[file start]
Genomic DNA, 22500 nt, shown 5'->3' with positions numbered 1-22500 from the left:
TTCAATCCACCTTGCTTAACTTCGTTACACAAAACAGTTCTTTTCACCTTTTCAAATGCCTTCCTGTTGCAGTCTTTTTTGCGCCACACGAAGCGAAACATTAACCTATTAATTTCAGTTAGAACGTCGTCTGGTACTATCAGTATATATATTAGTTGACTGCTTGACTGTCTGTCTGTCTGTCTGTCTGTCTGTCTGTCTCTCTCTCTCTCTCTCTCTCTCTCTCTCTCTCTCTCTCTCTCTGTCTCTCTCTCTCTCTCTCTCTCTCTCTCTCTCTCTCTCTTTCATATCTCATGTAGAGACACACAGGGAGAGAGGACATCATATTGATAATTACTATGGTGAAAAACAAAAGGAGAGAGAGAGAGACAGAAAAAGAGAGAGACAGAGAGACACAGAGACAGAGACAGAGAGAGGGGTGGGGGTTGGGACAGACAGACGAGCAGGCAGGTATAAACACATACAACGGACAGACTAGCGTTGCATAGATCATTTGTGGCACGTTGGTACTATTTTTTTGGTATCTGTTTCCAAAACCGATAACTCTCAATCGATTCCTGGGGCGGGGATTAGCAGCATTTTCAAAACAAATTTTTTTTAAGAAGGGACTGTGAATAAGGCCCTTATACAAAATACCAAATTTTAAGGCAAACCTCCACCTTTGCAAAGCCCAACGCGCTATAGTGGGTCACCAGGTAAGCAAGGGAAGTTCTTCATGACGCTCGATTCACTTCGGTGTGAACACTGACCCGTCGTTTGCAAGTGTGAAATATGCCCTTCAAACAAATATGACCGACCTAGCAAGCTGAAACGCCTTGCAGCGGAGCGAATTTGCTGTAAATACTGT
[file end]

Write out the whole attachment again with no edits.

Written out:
Genomic DNA, 22500 nt, shown 5'->3' with positions numbered 1-22500 from the left:
TTCAATCCACCTTGCTTAACTTCGTTACACAAAACAGTTCTTTTCACCTTTTCAAATGCCTTCCTGTTGCAGTCTTTTTTGCGCCACACGAAGCGAAACATTAACCTATTAATTTCAGTTAGAACGTCGTCTGGTACTATCAGTATATATATTAGTTGACTGCTTGACTGTCTGTCTGTCTGTCTGTCTGTCTGTCTGTCTCTCTCTCTCTCTCTCTCTCTCTCTCTCTCTCTCTCTCTCTCTGTCTCTCTCTCTCTCTCTCTCTCTCTCTCTCTCTCTCTCTTTCATATCTCATGTAGAGACACACAGGGAGAGAGGACATCATATTGATAATTACTATGGTGAAAAACAAAAGGAGAGAGAGAGAGACAGAAAAAGAGAGAGACAGAGAGACACAGAGACAGAGACAGAGAGAGGGGTGGGGGTTGGGACAGACAGACGAGCAGGCAGGTATAAACACATACAACGGACAGACTAGCGTTGCATAGATCATTTGTGGCACGTTGGTACTATTTTTTTGGTATCTGTTTCCAAAACCGATAACTCTCAATCGATTCCTGGGGCGGGGATTAGCAGCATTTTCAAAACAAATTTTTTTTAAGAAGGGACTGTGAATAAGGCCCTTATACAAAATACCAAATTTTAAGGCAAACCTCCACCTTTGCAAAGCCCAACGCGCTATAGTGGGTCACCAGGTAAGCAAGGGAAGTTCTTCATGACGCTCGATTCACTTCGGTGTGAACACTGACCCGTCGTTTGCAAGTGTGAAATATGCCCTTCAAACAAATATGACCGACCTAGCAAGCTGAAACGCCTTGCAGCGGAGCGAATTTGCTGTAAATACTGT